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"The road will kill you": Towing company, Muskogee police promote Move Over Law

Posted at 5:33 PM, Nov 07, 2023

MUSKOGEE, Okla. — Almost one year passed since John Mills, a tow truck driver for Red Beard’s Towing, was killed on the side of the road working a job.

In honor of that loss, the legislature passed House Bill 2684, also known as the ‘Move Over Law,’ in April.

The Muskogee Police Department and the tow company partnered up for the second time Tuesday for a traffic engagement.

Red Beard’s Towing owner Mack Parks said that he and his wife feel strongly about spreading the word about the Move Over Law.

“Whatever we have to do to spread awareness, we’ll do,” Parks said. “The road will kill you. My driver had experience and was killed on the side of the road.”

Parks said that while he was on the road participating in the engagement, many professional drivers drove right past his truck and didn’t move over. Although his lights were flashing, he said they ‘don’t pay attention.’

“We hope it brought awareness to the motoring public. It’s a very passionate thing to us,” Parks said. “Anything that we can do to help the movement, anything that we can do to help make the roadway safer, we’ll do.”

The law saw changes towards its penalties beginning Nov. 1, which include higher fines and more vehicles recognized to expand upon safety measures.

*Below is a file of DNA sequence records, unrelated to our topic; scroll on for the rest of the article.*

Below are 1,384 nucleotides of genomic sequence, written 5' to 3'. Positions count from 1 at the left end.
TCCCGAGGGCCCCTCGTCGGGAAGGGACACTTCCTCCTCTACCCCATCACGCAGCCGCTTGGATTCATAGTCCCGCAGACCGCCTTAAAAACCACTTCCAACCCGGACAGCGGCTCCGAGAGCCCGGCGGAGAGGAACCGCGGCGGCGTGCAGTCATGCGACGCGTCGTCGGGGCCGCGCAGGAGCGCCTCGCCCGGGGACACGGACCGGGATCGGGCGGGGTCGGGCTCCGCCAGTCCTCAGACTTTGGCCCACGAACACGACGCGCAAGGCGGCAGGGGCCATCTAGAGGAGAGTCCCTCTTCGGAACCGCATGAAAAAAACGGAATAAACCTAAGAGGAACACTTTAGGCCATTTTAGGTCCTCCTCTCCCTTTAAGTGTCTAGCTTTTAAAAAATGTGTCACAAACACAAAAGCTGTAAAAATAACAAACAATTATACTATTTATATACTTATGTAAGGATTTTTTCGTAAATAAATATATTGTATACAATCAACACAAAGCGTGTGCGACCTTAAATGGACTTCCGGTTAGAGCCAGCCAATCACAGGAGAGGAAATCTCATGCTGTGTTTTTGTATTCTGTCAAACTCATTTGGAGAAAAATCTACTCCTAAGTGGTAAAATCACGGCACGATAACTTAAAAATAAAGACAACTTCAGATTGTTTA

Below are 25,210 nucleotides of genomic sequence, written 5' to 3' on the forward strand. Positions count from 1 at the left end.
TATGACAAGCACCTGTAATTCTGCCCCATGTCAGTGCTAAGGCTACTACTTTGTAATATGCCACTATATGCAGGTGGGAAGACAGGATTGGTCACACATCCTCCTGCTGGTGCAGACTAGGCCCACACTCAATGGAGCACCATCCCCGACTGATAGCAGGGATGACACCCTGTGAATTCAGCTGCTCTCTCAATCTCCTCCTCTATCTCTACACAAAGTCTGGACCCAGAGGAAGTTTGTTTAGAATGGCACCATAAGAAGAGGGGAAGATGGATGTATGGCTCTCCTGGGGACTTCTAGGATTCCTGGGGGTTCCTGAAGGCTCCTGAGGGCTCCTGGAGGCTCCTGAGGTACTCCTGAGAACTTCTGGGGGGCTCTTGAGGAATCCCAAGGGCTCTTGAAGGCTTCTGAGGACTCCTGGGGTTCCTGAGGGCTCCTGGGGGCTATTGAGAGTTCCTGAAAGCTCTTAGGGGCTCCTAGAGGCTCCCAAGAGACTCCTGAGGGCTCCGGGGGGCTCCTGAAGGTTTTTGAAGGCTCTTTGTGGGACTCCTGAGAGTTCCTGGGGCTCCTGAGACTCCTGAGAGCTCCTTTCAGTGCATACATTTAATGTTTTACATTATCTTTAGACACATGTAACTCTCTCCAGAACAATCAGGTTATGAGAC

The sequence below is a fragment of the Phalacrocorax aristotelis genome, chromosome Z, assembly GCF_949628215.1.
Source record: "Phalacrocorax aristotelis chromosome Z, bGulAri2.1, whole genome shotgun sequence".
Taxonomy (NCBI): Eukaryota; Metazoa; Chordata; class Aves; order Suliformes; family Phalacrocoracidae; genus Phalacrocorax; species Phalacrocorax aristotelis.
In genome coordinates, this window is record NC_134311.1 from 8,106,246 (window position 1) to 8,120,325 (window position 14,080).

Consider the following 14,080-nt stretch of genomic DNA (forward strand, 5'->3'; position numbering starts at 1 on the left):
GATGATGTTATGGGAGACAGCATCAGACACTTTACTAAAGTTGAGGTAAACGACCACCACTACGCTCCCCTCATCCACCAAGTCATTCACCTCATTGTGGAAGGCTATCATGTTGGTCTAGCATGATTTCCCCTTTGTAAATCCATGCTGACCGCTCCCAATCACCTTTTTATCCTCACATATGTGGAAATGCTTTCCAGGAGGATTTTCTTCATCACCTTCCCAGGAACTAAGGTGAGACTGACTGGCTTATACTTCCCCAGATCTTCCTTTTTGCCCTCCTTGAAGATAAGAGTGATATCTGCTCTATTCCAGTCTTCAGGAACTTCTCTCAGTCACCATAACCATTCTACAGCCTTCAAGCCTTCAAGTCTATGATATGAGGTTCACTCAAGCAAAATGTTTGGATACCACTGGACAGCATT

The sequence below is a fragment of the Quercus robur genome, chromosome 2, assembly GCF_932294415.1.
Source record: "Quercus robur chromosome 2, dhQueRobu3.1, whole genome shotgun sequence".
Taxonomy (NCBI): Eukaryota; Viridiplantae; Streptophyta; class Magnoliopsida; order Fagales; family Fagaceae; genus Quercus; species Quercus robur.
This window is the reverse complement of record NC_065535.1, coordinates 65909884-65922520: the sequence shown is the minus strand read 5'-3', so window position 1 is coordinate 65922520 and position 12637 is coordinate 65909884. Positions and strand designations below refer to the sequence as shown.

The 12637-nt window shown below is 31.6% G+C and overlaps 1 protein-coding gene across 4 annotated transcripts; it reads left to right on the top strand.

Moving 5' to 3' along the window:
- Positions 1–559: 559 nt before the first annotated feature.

Lynn Hamlin, Muskogee Police Department’s Public Information Officer, said that while drivers may be irritated to see more patrol, it’s also a crucial part of educating and spreading the word on the law.

“Some people will be frustrated by it because they're gonna get a citation if they're not doing what the law requires and slowing down and moving over,” Hamlin said. “We understand that that's frustrating, but what they need to understand is that the law is in place to save people's lives. So, if someone gets a ticket, and they tell their friend about it, and their friend didn't know about that law, and now they slow down and move over, then we potentially save lives today by doing this.”

While the law previously only included emergency vehicles, now motorists are required to move over for any vehicle on the side of the road with its lights flashing.

“The whole goal of it is not to get out here and write a whole bunch of tickets to people and cost people money, but to bring awareness to it,” Hamlin said. “Because it is a big problem statewide, so anytime we can get out there and partner with someone and bring awareness to it, that can potentially save someone's life.”

Parks said through their first demonstration, there were 54 people who did not follow the traffic law and were written citations. In order to make the biggest impact and prioritize outreach, Parks and his company are willing to travel outside of Muskogee city limits to remind drivers about the law.

“I'll do it anywhere in the state for any police department. It doesn’t have to be just Muskogee,” Parks said. “I have access to other companies that would do it as well. So if there was any sheriff or any city police officer or police chief in the state of Oklahoma that wants to be a part of it, then we wanna help.”

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